The week before the start of lent is the time for the 'Solemn Novenas' in Galway. These intensly religious services extend over a period of a week or so and attract many hundreds of worshipers. Rather oddly in Galway the same week is also selected for 'Shag week' at the local university that is located opposite the Cathedral (shag week is not as bad as it sounds - it stands for Sexual Health and Guidance').

    Anyway, back to the story. I was walking up past the cathedral carrying a large lastic sack. I noticed what I thought were a couple of burger bar vans in the Cathedral car park. Being a bit peckish I thought I might try one. Having forgot that it was Novena week, I soon realised that they were not selling burgers but row upon row of rosary beads and other catholi paraphanalia. So what was in the bag ? well, I was on my way to help with the aforementioned 'shag week' so it filled to bursting with over 1000 free condoms for students to use. At that point I was struck by a terrifying vision of what might happen if the sack (ver ironic considering the contents) burst all over the steps of the Cathedral as the worshippers exited. Thankfully (as a condom should) the bag held firm and I managed to deliver my load (oo-er misses)

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    Galway hookers...

    by iaint Updated Apr 10, 2008

    On our first afternoon in Galway, whilst walking through some of the quaint city streets, my girlfriend asked where we would find Galway hookers...

    At first I thought it was some kind of trick question, but didn't quite know how to respond. Her English is fluent, but it is her 3rd language, so mistakes can happen.

    Eventually, after some tentative questioning, I discovered that she'd read in her guide book about them. More puzzled, I took a look for myself.

    Turns out its a traditional type of rowing boat used for fishing!

    Good news is we found some down by the Claddagh, and didn't have to try to find a red light district...

    Related to:
    • Sailing and Boating
    • Romantic Travel and Honeymoons
    • Beaches

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    Saturday morning market

    by iaint Updated Apr 8, 2008

    We stumbled on this as we did some "normal" shopping. All kinds of stalls from organic veggies to celtic silver jewellry. Indeed my other half got a nice pendant for her daughter.

    The main action tho', was the appearance of celebrity chef Gordon Ramsay to film a demonstration at one of the stands. The locals came running from all around!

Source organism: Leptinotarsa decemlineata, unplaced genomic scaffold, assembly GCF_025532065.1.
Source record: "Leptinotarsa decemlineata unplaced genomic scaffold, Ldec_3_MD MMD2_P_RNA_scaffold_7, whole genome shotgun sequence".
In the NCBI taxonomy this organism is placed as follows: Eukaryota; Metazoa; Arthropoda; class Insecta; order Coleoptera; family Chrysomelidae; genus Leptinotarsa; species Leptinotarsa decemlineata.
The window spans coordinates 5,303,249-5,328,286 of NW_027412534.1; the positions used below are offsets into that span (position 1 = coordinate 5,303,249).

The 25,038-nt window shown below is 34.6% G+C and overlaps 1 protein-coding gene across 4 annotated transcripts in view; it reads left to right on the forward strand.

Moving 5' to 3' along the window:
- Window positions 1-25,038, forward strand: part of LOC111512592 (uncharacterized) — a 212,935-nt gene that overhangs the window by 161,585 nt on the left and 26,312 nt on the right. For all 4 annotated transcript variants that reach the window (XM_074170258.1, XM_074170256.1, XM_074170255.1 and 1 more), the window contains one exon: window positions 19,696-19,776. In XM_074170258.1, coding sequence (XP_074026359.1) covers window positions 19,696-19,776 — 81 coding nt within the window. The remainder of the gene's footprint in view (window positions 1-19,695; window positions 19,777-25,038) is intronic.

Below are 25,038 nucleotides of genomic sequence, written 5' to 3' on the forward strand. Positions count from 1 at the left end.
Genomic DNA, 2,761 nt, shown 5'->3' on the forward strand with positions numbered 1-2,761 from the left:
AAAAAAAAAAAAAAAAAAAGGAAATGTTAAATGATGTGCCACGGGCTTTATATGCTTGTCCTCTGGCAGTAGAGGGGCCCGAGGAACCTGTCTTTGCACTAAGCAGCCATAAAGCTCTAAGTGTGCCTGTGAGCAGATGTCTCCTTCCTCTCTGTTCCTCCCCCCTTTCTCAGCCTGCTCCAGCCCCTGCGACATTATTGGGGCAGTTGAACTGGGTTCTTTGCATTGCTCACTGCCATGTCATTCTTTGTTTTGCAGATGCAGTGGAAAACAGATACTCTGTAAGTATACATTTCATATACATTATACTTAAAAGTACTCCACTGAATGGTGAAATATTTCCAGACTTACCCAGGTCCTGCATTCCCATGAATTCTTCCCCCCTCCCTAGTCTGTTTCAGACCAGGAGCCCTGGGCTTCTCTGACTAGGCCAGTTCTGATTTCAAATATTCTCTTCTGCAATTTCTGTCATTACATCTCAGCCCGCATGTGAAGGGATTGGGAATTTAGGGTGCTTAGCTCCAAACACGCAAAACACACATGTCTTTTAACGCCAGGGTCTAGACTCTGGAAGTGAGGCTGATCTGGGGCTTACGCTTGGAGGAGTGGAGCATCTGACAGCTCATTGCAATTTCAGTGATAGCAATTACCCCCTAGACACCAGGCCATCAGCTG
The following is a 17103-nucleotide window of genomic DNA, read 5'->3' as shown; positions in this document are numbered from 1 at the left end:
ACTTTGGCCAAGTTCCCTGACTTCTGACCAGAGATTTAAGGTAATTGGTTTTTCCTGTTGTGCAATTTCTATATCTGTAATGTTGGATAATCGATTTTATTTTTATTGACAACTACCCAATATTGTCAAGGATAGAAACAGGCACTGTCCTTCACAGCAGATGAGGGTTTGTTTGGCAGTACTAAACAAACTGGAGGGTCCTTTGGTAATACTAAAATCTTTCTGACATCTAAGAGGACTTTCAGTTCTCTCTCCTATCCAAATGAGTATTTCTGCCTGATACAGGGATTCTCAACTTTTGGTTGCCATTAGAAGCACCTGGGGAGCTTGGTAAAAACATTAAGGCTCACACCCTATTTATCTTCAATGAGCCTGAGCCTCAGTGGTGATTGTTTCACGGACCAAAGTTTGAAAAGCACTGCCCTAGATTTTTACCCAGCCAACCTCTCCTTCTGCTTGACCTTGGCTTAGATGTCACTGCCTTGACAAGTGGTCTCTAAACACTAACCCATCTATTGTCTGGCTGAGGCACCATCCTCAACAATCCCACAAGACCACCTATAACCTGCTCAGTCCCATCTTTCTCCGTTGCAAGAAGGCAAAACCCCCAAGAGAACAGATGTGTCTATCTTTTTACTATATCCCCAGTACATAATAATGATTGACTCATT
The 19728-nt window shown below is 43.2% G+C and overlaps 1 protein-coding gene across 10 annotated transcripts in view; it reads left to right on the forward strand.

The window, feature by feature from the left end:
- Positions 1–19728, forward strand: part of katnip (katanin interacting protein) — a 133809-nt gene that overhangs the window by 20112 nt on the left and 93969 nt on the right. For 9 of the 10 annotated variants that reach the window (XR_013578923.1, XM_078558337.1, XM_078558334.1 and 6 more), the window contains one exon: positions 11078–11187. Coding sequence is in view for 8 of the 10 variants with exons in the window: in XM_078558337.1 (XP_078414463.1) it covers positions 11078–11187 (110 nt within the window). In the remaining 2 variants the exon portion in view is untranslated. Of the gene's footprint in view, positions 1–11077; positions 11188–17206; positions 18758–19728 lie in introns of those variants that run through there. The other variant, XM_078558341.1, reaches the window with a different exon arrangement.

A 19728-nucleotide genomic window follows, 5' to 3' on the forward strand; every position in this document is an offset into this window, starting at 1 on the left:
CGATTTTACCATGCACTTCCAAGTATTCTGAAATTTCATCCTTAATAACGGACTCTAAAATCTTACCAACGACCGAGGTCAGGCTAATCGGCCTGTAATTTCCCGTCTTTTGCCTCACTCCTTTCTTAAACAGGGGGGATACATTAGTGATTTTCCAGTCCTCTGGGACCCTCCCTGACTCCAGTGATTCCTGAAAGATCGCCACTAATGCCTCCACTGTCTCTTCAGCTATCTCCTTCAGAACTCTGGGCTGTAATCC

No f... words that I could hear, but the producer (aawfully English) was getting a bit agitated by all the Gaelic rubberneckers!

    To be found in Market Street (and surrounding streets), oddly enough!

    Related to:
    • Romantic Travel and Honeymoons
    • Women's Travel

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  • dook's Profile Photo

    Pick up girls in friendly Ireland.

    by dook Written Nov 10, 2004

    The irish are very open, so here some tips to pick up girls.

    - be careful for the lonely shaven head lads sitting at the bar looking grumpy, they don't like to picking up their irish damsels.
    - as families all go out drinking together, find groups of girls or better yet lonely girls.
    - check bars if you need a younger crowd.
    - be funny and edgy, they like that.
    - don't drink toooo much.

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  • sourbugger's Profile Photo

    Galway bay in song

    by sourbugger Updated Sep 17, 2004

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    The traditional song of 'Galway Bay' has been sung in Irish, and in English - perhaps most famously by Bing Crosby. Many people find it an intensely moving and beautiful song.

    When visting at Christmas time however, and listening to Galway Bay FM (the local radio station of course), you are almost bound to hear the words of Fairytale in New York by the Pogues, which mentions the singing of the Galway Bay song. For me at least, the Pogues song conjures up much more easily the atmosphere and craic of the Galwegians.

    GALWAY BAY LYRICS :

    If you ever go across the sea to Ireland
    Then maybe at the closing of your day
    You will sit and watch the moon rise over Claddagh